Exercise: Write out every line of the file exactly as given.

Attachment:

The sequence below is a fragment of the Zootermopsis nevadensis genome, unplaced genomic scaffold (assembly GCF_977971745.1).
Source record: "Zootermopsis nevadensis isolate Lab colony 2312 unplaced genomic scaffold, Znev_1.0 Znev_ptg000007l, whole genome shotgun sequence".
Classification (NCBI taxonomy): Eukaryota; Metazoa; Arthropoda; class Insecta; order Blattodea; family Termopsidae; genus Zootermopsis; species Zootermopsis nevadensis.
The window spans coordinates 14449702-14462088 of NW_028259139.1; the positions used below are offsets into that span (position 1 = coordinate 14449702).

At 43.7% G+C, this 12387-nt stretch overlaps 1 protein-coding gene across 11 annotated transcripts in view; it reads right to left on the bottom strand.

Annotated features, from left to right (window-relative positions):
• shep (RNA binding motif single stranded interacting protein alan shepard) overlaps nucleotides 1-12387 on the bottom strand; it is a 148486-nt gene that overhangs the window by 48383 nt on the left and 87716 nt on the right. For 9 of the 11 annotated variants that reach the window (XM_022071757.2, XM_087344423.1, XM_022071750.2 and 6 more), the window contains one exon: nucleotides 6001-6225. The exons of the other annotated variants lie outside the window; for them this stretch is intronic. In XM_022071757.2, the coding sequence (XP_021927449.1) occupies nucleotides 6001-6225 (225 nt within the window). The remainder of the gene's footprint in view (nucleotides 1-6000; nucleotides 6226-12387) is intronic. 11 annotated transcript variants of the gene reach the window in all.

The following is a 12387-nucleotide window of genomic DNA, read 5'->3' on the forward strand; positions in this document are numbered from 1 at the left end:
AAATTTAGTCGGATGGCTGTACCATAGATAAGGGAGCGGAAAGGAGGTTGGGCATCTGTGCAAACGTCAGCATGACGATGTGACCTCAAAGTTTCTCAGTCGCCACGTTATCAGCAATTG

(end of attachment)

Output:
The sequence below is a fragment of the Zootermopsis nevadensis genome, unplaced genomic scaffold (assembly GCF_977971745.1).
Source record: "Zootermopsis nevadensis isolate Lab colony 2312 unplaced genomic scaffold, Znev_1.0 Znev_ptg000007l, whole genome shotgun sequence".
Classification (NCBI taxonomy): Eukaryota; Metazoa; Arthropoda; class Insecta; order Blattodea; family Termopsidae; genus Zootermopsis; species Zootermopsis nevadensis.
The window spans coordinates 14449702-14462088 of NW_028259139.1; the positions used below are offsets into that span (position 1 = coordinate 14449702).

At 43.7% G+C, this 12387-nt stretch overlaps 1 protein-coding gene across 11 annotated transcripts in view; it reads right to left on the bottom strand.

Annotated features, from left to right (window-relative positions):
• shep (RNA binding motif single stranded interacting protein alan shepard) overlaps nucleotides 1-12387 on the bottom strand; it is a 148486-nt gene that overhangs the window by 48383 nt on the left and 87716 nt on the right. For 9 of the 11 annotated variants that reach the window (XM_022071757.2, XM_087344423.1, XM_022071750.2 and 6 more), the window contains one exon: nucleotides 6001-6225. The exons of the other annotated variants lie outside the window; for them this stretch is intronic. In XM_022071757.2, the coding sequence (XP_021927449.1) occupies nucleotides 6001-6225 (225 nt within the window). The remainder of the gene's footprint in view (nucleotides 1-6000; nucleotides 6226-12387) is intronic. 11 annotated transcript variants of the gene reach the window in all.

The following is a 12387-nucleotide window of genomic DNA, read 5'->3' on the forward strand; positions in this document are numbered from 1 at the left end:
AAATTTAGTCGGATGGCTGTACCATAGATAAGGGAGCGGAAAGGAGGTTGGGCATCTGTGCAAACGTCAGCATGACGATGTGACCTCAAAGTTTCTCAGTCGCCACGTTATCAGCAATTG